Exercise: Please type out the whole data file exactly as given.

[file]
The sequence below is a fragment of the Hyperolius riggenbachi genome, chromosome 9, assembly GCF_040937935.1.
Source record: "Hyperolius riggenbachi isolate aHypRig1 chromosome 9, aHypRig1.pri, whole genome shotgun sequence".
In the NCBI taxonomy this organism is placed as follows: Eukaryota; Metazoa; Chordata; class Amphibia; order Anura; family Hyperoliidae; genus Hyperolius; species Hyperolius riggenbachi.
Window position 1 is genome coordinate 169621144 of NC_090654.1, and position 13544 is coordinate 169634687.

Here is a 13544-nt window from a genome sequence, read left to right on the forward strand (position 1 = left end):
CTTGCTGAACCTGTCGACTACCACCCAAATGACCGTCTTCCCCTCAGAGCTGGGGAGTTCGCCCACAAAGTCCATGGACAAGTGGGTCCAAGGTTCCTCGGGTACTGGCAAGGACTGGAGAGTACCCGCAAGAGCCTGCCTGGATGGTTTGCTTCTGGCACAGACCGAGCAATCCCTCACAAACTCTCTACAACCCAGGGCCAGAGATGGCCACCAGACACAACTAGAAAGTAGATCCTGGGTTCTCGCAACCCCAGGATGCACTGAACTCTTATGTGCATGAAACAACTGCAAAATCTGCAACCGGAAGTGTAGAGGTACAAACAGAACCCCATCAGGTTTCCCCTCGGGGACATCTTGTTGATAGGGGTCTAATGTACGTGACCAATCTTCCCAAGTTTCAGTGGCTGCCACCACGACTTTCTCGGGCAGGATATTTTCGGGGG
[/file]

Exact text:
The sequence below is a fragment of the Hyperolius riggenbachi genome, chromosome 9, assembly GCF_040937935.1.
Source record: "Hyperolius riggenbachi isolate aHypRig1 chromosome 9, aHypRig1.pri, whole genome shotgun sequence".
In the NCBI taxonomy this organism is placed as follows: Eukaryota; Metazoa; Chordata; class Amphibia; order Anura; family Hyperoliidae; genus Hyperolius; species Hyperolius riggenbachi.
Window position 1 is genome coordinate 169621144 of NC_090654.1, and position 13544 is coordinate 169634687.

Here is a 13544-nt window from a genome sequence, read left to right on the forward strand (position 1 = left end):
CTTGCTGAACCTGTCGACTACCACCCAAATGACCGTCTTCCCCTCAGAGCTGGGGAGTTCGCCCACAAAGTCCATGGACAAGTGGGTCCAAGGTTCCTCGGGTACTGGCAAGGACTGGAGAGTACCCGCAAGAGCCTGCCTGGATGGTTTGCTTCTGGCACAGACCGAGCAATCCCTCACAAACTCTCTACAACCCAGGGCCAGAGATGGCCACCAGACACAACTAGAAAGTAGATCCTGGGTTCTCGCAACCCCAGGATGCACTGAACTCTTATGTGCATGAAACAACTGCAAAATCTGCAACCGGAAGTGTAGAGGTACAAACAGAACCCCATCAGGTTTCCCCTCGGGGACATCTTGTTGATAGGGGTCTAATGTACGTGACCAATCTTCCCAAGTTTCAGTGGCTGCCACCACGACTTTCTCGGGCAGGATATTTTCGGGGG